Wonderbow Games has recently become a victim of huckstery on a grand scale, with their up-and-coming board game Kelp reportedly being sold online, despite the fact the game won’t be released until October 2024. Naturally, this has prompted a response from Wonderbow owners Laia Gonzalez and Sönke Schmidt, who addressed the situation on their recently ended (and very successful) Kickstarter campaign, and their official website.
Counterfeit Goods in Board Gaming – Not New, But Still Surprising
Both updates warn Kelp fans of the circulating counterfeit copies online, as well as listing the online retailers where they can be found, citing platforms like Amazon, eBay, and Fruugo worldwide specifically.
The studio noted that they made 125 scam listings in the past weeks but are currently finding communication with companies like Amazon difficult. The official website post also shows multiple photographic examples of counterfeit Kelp copies, which will undoubtedly prevent fans from further falling into the scam. For the sake of convenience and reference, we will post the images below:
The provided pictures clearly show a scam Amazon listing, with some pictures showing poor material quality (the back side of the box and the game board), poor replacement pictures (the obvious Lego shark replacement) and many other distinctions.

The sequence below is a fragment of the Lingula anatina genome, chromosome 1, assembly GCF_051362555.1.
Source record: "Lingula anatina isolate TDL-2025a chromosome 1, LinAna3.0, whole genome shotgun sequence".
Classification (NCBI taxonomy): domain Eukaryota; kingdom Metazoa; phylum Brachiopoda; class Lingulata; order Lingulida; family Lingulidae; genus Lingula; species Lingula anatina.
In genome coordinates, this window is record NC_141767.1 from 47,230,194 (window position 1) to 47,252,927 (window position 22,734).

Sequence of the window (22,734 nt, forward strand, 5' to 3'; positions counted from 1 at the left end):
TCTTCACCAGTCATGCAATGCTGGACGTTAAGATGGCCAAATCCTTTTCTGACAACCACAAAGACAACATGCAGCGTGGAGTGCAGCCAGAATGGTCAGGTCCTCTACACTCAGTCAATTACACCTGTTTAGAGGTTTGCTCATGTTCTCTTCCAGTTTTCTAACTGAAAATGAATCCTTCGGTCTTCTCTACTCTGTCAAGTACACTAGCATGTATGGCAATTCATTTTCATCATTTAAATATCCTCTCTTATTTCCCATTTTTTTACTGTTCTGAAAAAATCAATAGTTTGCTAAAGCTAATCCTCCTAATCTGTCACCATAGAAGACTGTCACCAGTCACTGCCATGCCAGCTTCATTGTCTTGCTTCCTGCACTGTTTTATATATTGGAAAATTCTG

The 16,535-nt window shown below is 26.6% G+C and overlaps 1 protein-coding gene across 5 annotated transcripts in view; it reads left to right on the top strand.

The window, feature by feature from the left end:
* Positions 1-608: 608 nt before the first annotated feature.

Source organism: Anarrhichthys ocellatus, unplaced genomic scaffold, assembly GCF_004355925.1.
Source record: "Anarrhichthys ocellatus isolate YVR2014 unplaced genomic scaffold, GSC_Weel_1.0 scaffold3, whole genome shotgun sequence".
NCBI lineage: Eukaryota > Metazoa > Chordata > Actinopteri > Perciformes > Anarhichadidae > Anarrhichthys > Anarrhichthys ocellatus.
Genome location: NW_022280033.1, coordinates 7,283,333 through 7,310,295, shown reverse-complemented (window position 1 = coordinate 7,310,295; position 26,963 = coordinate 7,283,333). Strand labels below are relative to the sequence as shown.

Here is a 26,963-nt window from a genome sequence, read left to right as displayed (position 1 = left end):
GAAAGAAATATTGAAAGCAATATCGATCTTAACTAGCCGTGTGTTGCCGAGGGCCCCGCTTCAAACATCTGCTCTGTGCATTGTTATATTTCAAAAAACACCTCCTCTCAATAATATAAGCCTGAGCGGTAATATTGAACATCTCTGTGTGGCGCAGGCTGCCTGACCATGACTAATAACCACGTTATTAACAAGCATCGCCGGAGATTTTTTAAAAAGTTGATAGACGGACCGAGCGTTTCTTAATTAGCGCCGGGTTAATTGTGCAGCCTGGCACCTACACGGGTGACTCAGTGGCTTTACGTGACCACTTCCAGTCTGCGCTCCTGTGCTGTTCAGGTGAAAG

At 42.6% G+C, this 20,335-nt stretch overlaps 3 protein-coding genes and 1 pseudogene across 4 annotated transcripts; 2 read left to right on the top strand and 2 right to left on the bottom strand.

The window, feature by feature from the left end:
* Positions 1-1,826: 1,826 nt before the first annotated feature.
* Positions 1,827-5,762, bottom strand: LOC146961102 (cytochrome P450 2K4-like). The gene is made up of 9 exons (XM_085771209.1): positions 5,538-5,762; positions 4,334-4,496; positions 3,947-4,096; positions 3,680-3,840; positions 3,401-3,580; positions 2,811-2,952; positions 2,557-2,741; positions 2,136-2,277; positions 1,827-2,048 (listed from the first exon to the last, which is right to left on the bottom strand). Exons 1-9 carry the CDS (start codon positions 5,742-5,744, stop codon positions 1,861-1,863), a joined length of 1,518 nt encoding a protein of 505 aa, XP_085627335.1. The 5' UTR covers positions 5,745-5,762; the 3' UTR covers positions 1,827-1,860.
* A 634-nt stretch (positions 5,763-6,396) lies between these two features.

Suffering From Success
The gaming world is no stranger to counterfeits and bad copies – there are a ton of channels and forums dedicated specifically to the topic. Hucksters tend to target successful franchises and releases, and Wonderbow Games’ 2-player board game is no exception to this rule. It is exactly why Kelp was targeted, with its impressive €1,429,286 backing from 20,818 backers, which surpassed the original €10,000 goal by a landslide. This is even more impressive considering how young of a company Wonderbow Games is.
Consequently, the combination of the company’s youth and the overwhelming Kickstarter success became catalysts for the specific targeting of Kelp even before the official release. Laia and Sönke have kindly asked the fans and backers to report any fraudulent listings in short order, and provide proof of the counterfeit product to their website’s blogspot.
The message further reads: “Retailers who participated in our Kickstarter campaign are cooperating by not publishing the game on their websites until we are close or ready to ship the manufactured games,” further urging fans to buy the game from official sources, which at this time will be the up-and-coming Pledge Manager, which will open later this month.